Nicotine in Psychiatry
Psychopathology and Emerging Therapeutics
Edited by Melissa P. Piasecki, M.D., and Paul Newhouse, M.D.
- 304 Pages
- Editorial Reviews
- ISBN 978-0-88048-797-9
- Item #8797
Today, 25% of Americans smoke and 50% of smokers die from tobacco-related illnesses. Meanwhile, little attention has been given to implementing cessation therapies for our patients who smoke.
Nicotine in Psychiatry: Psychopathology and Emerging Therapeutics examines this timely subject. The book's contributors, subject matter experts in the growing field of nicotine neurobiology andclinical pharmacology, cover the latest knowledge on
- The pharmacokinetics and pharmacodynamics of nicotine
- The effect of nicotinic receptors on the central nervous system (CNS), the recent advances made in understanding the normal function of these receptors, and how this knowledge transfers to the clinical treatment of many CNS disorders
- Behavioral factors influencing the effects of nicotine and nicotine's addictive capacity
- The association between smoking and specific mental disorders and the association between nicotine and mood
- Clinical applications of nicotine as a potential therapeutic agent for a variety of disorders, such as attention deficit, Alzheimer's and Parkinson's diseases, epilepsy, inflammatory bowel disease, schizophrenia, and Tourette's syndrome
- Nicotine replacement therapies and various smoking-cessation strategies
This book makes fascinating reading for anyone interested in the recent tobacco public policy debates, as well as clinicians and researchers looking for current information on nicotine and its clinical applications.
- Introduction to the Clinical Practice Series
- SECTION I: Background
- Chapter 1. Neurobiology and Clinical Pathophysiology of Neuronal Nicotinic Acetylcholine Receptors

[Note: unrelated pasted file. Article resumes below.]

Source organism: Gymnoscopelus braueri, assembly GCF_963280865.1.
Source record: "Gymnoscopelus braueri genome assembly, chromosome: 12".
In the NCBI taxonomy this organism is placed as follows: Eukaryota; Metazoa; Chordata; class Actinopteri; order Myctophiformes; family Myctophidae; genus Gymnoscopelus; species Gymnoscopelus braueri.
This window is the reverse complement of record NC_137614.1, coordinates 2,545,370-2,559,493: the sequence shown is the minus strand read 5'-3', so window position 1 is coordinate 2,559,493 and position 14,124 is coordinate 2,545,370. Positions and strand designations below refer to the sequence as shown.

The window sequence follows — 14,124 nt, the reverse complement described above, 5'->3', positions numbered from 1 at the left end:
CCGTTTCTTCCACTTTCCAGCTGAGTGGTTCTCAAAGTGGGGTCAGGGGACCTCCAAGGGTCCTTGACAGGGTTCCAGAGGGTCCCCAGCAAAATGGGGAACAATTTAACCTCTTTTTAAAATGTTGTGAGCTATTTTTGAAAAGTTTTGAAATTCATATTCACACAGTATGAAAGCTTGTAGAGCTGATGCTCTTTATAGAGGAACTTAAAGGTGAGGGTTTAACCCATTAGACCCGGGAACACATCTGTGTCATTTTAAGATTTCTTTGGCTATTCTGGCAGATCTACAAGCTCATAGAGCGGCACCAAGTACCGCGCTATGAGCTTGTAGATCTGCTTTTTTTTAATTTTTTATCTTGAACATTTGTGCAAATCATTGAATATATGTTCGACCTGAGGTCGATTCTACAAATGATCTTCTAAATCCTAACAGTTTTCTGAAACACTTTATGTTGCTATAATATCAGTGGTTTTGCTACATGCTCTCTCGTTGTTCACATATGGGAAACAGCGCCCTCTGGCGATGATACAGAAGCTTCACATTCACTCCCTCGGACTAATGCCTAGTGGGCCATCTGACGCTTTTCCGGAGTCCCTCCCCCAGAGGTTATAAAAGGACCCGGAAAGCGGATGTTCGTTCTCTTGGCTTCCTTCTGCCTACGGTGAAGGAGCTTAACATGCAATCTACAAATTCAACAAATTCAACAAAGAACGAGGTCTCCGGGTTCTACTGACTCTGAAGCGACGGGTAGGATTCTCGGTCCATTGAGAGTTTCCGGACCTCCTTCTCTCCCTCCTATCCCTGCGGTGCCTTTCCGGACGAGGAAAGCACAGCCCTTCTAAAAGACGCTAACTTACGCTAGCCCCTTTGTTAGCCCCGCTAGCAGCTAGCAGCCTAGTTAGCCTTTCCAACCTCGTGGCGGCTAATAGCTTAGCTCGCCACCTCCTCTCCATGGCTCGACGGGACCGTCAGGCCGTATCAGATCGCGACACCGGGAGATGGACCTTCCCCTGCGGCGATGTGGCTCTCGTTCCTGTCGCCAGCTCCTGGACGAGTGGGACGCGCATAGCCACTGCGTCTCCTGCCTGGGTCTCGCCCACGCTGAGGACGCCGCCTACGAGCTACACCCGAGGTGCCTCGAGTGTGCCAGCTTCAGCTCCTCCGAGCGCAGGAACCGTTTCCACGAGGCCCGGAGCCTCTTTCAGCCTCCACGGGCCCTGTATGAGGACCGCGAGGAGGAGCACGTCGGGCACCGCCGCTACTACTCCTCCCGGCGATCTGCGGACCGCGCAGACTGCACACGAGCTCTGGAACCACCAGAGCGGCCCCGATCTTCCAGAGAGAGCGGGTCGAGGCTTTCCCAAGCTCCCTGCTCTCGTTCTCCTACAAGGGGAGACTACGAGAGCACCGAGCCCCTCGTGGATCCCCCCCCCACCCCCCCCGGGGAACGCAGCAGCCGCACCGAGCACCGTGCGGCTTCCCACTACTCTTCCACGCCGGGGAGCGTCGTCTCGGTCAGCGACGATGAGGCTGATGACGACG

- Chapter 2. Pharmacokinetics and Pharmacodynamics of Nicotine
- Chapter 3. Behavioral Factors Influencing the Effects of Nicotine
- Chapter 4. Addictive Capacity of Nicotine
- SECTION II: Clinical Applications
- Chapter 5. Nicotine and Major Mental Disorders
- Chapter 6. Smoking, Nicotine, and Mood
- Chapter 7. Nicotinic Cholinergic Systems in Alzheimer’s and Parkinson’s Diseases
- Chapter 8. Smoking, Nicotine, and Movement Disorders
- Chapter 9. Nicotine Effects and Attention-Deficit/Hyperactivity Disorder
- Chapter 10. Nicotine Replacement Therapies and Beyond
- Chapter 11. Behavioral Treatment of Cigarette Smoking and Nicotine Dependence
- Afterword: Nicotine and Nicotinic Systems in Psychiatry: Past and Future
About the Authors
Melissa Piasecki, M.D., is an Assistant Professor inn the Department of Psychiatry and Behavioral Sciences at the University of Nevada School of Medicine in Reno, Nevada.
Paul A. Newhouse, M.D., is the Director of the Clinical Neuroscience Research Unit and Geriatric Service and Associate Professor in the Department of Psychiatry at the University of Vermont College of Medicine in Burlington, Vermont.
I highly recommend this book for the busy clinician. In brief fashion, it explores a wide range of issues in the field of smoking and nicotine. It also offers encouragement as well as practical advice for the treatment of this much ignored but important medical condition.—Journal of Clinical Psychiatry, 6/1/2001
Nicotine and its cholinergic receptors in the brain are under increasing scrutiny as keys to the mechanism of a surprising number of psychiatric illnesses. This book offers its readers a comprehensive view of the role of nicotine in depression, Alzheimer’s and Parkinson’s disease, schizophrenia, Tourette’s syndrome, attention deficit disorder, and tobacco abuse. Many of the authors are noteworthy, as being among the first to recognize the relevance of nicotine abuse to the pathophysiology of these illnesses.—Robert Freedman, M.D., Professor, Departments of Psychiatry and Pharmacology, University of Colorado Health Sciences Center, Denver, Colorado
The editors have assembled reviews by many of the most prestigious authorities on nicotine and nicotine addiction into a single volume. This book is comprehensive ranging from basic neurobiology to the possible therapeutic role of nicotine in human ailments. Chapters cover the potential of both behavioral and drug treatments to aid in smoking cessation. This up to the moment review will be informative to both novice and expert alike.—Alexander H. Glassman, M.D., Professor of Clinical Psychiatry, College of Physicians & Surgeons, Columbia University, New York, New York